Market intelligence firm TrendForce has estimated that the M1 Macs market share is currently 0.8% of all laptop sales, but expects new models to push Apple’s share to 7% by the summer.
The report estimates notebook computer shipments for 2020, and forecasts those expected in 2021 …
TrendForce begins by pointing to the record demand created by those working and studying from home during the pandemic.
Owing to the stay-at-home economy brought about by the COVID-19 pandemic in 2020, not only did yearly notebook computer shipment surpass 200 million units for the first time ever, but the 22.5% YoY growth was also the highest on record, according to TrendForce’s latest investigations.
It notes that trying to forecast 2021 demand is tough but has taken its best shot.
The current global market is plagued by the ever-intensifying pandemic, with various countries instating border control and lockdown measures, making it impossible at the moment to accurately forecast the state of the notebook market in 2H21. Nevertheless, TrendForce currently expects global notebook shipment for 2021 to reach 217 million units, an 8.6% increase YoY.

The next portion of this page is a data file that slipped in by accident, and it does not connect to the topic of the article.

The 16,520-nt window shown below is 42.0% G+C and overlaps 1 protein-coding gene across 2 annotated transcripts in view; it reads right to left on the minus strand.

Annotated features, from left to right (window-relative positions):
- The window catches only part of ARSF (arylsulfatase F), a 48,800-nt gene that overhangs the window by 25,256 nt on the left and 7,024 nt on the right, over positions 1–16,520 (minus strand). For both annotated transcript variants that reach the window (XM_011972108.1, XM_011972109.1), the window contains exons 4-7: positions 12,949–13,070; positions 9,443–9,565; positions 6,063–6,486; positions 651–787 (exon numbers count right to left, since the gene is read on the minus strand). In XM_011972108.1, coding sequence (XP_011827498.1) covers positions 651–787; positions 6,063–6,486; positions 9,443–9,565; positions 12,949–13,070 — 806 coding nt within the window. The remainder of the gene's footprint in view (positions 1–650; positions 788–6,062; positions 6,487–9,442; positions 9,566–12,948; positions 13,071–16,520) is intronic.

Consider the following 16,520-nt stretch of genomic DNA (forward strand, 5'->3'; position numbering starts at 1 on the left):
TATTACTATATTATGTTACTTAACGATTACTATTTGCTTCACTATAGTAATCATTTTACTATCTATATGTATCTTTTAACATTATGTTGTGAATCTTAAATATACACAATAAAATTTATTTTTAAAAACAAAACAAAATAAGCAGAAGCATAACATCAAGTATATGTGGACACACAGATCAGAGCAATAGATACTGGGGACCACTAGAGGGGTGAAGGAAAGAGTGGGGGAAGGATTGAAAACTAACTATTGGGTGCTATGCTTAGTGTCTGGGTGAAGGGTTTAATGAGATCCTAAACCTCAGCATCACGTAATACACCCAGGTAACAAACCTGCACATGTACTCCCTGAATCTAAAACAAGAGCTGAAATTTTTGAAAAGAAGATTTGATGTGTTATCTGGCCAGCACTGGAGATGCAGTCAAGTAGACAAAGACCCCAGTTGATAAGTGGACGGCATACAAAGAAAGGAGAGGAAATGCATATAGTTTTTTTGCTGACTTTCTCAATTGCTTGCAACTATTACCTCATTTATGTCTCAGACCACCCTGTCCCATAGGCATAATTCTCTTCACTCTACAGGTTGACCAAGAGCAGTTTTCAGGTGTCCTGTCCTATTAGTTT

It then splits out the numbers by processor. Unsurprisingly, with only three of the latest Macs having made the transition so far, M1 Macs market share during 2020 was tiny – estimated at 0.8% of the laptop market. However, it expects this to change dramatically after the second quarter of this year.
Along with the release of Apple Silicon M1, Apple has also completed the integration between its hardware, software, and SaaS platforms. The company is expected to release 14-inch and 16-inch MacBook Pros, both of which will be equipped with Apple’s in-house CPUs, after 2Q21, raising Apple’s notebook market share to about 7%.
We named the M1 Macs the official 9to5Mac Apple Product of the Year. I also cited it in my annual Apple Report Card as the Cupertino company’s most important achievement during 2020.
TrendForce notes that Intel will be feeling the squeeze, with one of the company’s biggest investors recently issuing a plea for the company to attempt the impossible: win back Apple’s business.
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